Not the British Empire. The Roman one!
Lasting for over 1000 years, from the time of the first Emperor Augustus (Gaius Julius Octavius, 63 BC – AD 14) in 27 BC, its physical legacy can be seen all over Europe, North Africa, and the Middle East.
Eventually Britain (Britannia) came under the sway of the Romans. In 55 BC, Gaius Julius Caesar (100-44 BC) led an expeditionary force to this island, returning the following year. But that did not lead to conquest, taking almost another 100 years to complete, under the Emperor Claudius (Tiberius Claudius Drusus Nero Germanicus, 10 BC – AD 54) in AD 43.
What is remarkable in many ways, is that the Roman occupation of Britannia lasted less than 400 years. By AD 410 they had upped sticks and departed.
Less than 60 years after the conquest of Britannia, the Romans built a road network of almost 8000 miles, and in AD 122, the Emperor Hadrian (Publius Aelius Hadrianus, AD 76-138) ordered the construction of a wall across the narrowest part of northern England, from the Solway Firth in the west to the North Sea coast in the east.
Twenty years later, under the Emperor Antoninus Pius (Titus Aurelius Fulvus Boionus Arrius Antoninus, AD 86-161), the Antonine Wall was constructed from turf on a stone foundation, coast to coast, about 40 miles north from Hadrian’s Wall in Scotland. It was abandoned less than 10 years later.
Hadrian’s Wall is surely one of the most conspicuous of all Roman remains, anywhere. It still stands proudly, although somewhat diminished, where once it guarded the most northwestern frontier of the empire against barbarians to the north. It was a remarkable achievement, and even today inspires wonder at the effort it took to construct the Wall over the wildest of landscapes.
And we can also wonder about the lives of the men (and women) who were stationed along the Wall and where they came from. It’s not just the physical legacy of the Wall (and other settlements around the country) but also the genetic legacy that the Romans left behind, in their offspring from relationships with local women, legitimate or otherwise. Romans didn’t just come from Rome, but from all corners of the empire even from the easternmost provinces of the Middle East and beyond. The ‘Roman’ genetic signature has obviously been diluted by successive waves of invasion into these islands.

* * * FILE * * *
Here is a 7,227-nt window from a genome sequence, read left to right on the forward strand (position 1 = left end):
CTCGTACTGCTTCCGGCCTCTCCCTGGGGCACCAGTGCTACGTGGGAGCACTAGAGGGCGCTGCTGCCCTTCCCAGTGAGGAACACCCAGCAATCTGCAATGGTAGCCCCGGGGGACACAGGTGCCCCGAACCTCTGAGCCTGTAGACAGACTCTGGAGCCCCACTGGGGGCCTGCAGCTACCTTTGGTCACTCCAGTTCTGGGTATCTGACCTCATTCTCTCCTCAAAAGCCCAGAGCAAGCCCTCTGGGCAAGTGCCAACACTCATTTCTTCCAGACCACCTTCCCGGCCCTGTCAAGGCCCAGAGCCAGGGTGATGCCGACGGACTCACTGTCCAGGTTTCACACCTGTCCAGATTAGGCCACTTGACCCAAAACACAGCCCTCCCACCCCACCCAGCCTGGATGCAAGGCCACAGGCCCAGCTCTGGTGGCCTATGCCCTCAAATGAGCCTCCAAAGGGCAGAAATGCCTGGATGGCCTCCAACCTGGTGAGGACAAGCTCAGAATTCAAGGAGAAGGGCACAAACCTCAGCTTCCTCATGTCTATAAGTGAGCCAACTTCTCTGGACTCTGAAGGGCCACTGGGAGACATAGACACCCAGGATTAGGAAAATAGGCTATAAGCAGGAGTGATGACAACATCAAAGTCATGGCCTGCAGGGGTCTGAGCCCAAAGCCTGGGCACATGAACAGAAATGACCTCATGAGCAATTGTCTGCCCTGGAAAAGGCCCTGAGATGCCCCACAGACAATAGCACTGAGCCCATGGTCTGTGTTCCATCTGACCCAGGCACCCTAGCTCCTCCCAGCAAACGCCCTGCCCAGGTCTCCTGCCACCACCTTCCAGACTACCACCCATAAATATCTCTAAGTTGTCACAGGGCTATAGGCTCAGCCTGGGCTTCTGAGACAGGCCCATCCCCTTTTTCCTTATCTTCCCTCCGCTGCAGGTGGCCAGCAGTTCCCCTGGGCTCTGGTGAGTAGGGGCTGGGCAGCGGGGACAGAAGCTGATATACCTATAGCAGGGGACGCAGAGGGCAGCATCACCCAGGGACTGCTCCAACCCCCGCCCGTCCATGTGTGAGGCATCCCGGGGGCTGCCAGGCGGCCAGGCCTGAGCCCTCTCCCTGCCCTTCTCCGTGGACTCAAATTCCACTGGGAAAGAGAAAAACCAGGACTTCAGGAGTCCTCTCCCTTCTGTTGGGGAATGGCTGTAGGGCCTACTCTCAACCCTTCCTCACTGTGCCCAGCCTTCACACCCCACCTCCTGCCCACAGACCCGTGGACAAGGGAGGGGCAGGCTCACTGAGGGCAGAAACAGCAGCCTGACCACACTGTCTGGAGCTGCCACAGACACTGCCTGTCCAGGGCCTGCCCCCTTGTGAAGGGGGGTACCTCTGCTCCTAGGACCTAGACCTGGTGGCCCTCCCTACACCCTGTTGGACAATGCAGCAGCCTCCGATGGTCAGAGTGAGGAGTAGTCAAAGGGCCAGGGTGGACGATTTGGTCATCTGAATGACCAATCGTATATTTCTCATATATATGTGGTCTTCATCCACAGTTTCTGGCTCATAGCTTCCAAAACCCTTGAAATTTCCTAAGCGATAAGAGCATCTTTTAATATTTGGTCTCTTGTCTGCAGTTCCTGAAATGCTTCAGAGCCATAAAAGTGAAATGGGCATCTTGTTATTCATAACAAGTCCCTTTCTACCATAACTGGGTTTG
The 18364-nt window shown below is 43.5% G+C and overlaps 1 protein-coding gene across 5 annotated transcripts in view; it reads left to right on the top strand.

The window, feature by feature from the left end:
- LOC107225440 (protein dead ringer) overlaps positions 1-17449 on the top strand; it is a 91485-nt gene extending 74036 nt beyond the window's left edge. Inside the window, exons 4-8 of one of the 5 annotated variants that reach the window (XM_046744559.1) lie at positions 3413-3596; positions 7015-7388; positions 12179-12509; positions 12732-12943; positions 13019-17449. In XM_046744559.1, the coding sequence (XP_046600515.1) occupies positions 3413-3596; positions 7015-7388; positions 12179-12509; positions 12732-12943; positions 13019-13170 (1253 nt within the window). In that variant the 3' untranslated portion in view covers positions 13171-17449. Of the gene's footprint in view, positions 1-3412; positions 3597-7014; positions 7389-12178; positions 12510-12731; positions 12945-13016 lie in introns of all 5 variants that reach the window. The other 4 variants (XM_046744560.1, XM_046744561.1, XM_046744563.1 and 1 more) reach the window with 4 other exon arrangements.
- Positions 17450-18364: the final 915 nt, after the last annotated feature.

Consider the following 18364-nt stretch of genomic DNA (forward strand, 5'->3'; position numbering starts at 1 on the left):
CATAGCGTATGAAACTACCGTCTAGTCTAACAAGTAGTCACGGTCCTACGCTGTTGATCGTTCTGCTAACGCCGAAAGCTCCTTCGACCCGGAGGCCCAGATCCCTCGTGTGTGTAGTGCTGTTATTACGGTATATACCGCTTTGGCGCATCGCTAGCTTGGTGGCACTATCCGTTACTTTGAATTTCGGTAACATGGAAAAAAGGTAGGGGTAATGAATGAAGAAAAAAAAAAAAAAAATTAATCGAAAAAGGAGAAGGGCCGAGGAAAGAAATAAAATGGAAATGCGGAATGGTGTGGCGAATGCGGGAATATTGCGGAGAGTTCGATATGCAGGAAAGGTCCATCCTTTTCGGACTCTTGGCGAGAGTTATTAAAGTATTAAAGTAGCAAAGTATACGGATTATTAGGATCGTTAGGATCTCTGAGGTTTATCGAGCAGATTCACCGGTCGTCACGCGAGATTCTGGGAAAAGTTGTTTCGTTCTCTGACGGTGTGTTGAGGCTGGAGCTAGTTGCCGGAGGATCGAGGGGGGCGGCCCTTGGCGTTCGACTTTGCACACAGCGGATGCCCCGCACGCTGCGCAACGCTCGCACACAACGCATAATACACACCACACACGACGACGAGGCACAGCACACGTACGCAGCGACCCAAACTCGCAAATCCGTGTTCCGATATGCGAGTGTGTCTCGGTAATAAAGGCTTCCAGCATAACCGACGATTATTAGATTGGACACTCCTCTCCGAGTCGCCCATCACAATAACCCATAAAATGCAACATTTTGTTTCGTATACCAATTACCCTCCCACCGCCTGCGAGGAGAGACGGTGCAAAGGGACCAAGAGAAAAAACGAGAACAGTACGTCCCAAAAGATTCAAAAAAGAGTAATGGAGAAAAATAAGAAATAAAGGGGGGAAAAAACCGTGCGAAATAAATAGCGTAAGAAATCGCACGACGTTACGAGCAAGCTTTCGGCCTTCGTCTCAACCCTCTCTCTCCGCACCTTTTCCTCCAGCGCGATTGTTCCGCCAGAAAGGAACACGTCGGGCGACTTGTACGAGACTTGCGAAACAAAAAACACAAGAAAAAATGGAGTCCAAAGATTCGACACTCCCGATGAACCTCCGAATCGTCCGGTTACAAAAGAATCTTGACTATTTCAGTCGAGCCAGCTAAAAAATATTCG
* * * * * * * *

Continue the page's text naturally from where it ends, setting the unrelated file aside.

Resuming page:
The Romans have left a huge legacy for us all to wonder at. They were road builders par excellence. Roads were needed as the Romans spread out across the country, to maintain communications between towns and military garrisons, to allow troops to travel more effectively and rapidly, and to facilitate commerce. And their roads have endured even today, and some of England’s principal arteries follow the routes of former Roman roads, and are known, in part, by the same names.
I recently came across this stylized map (in the format of the iconic map of the London Underground created by Harry Beck) of the Roman road network that connected towns and cities, and military installations all over.
The author of the map, Sasha Trubetskoy, has also produced a second version with modern place names.
Even today, Roman roads are still being uncovered. There was a report recently in The Guardian of a road in west Wales that indicated the Romans had ventured deeper into Wales than previously appreciated.
As far as I can recall, the only Roman road I have walked was the Wheeldale Roman road on the North York Moors near Goathland. The exposed part is only about a mile long. The first time was in 1968 when I was at university, and then about 20 years later with my wife Steph and daughters Hannah and Philippa.
We now live in North Tyneside, just 3 miles north as the crow flies from Segedunum, the fort at the the eastern end of Hadrian’s Wall. And with Hadrian’s Wall and other Roman remains so close, we have made quite a number of forays into the Northumberland countryside to explore them.
It’s quite remarkable just how much of Hadrian’s Wall remains, after 2000 years, despite much of the stone having been removed.
The Wall was much higher than remains today, and the Mileposts and Turrets (or observation towers) have been reduced to shells of their former imposing structures.
However, further west beyond Birdoswald, where the Wall was built from turf, the signature of the Wall can still be seen as depressions in the landscape.
Even at forts like Chesters, Housesteads or Birdoswald, Corbridge Roman Town or Vindolanda in Northumberland, extensive as they are, it’s really just the foundations that have survived.
This is a panorama across Corbridge Roman Town.
At Wroxeter, in Shropshire, one part of a basilica wall still stands, and at Portchester the impressive outer curtain wall of the original Roman fort is still intact, 20 feet or more tall. Typical Roman concrete, just like I have seen in Rome itself.
And then there are the civil remains like Fishbourne Roman Palace near Chichester in West Sussex (that I haven’t visited) and Chedworth Roman Villa in Gloucestershire that we have.
And Roman remains are still being uncovered all over England. Not only hoards of coins, but also a beautiful mosaic that was discovered in a farmer’s field in eastern England a couple of years ago, with images of Homer’s Iliad, a unique find. Roman archaeology is thriving.
Then there are all the various artefacts, from jewelry to household items, monuments and statues that were left behind that allow us to paint a detailed picture of life in Roman Britain. Here are some kept in the museums at Corbridge Roman Town and Chesters Roman Fort.
And, in particular, the Vindolanda Tablets, the oldest surviving handwritten documents in this country, have provided a commentary of the lives of soldiers and their families.
These are some of the most important relics from the period of Roman occupation. And these, and other sites and remains from that time will keep archaeologists busy for years to come.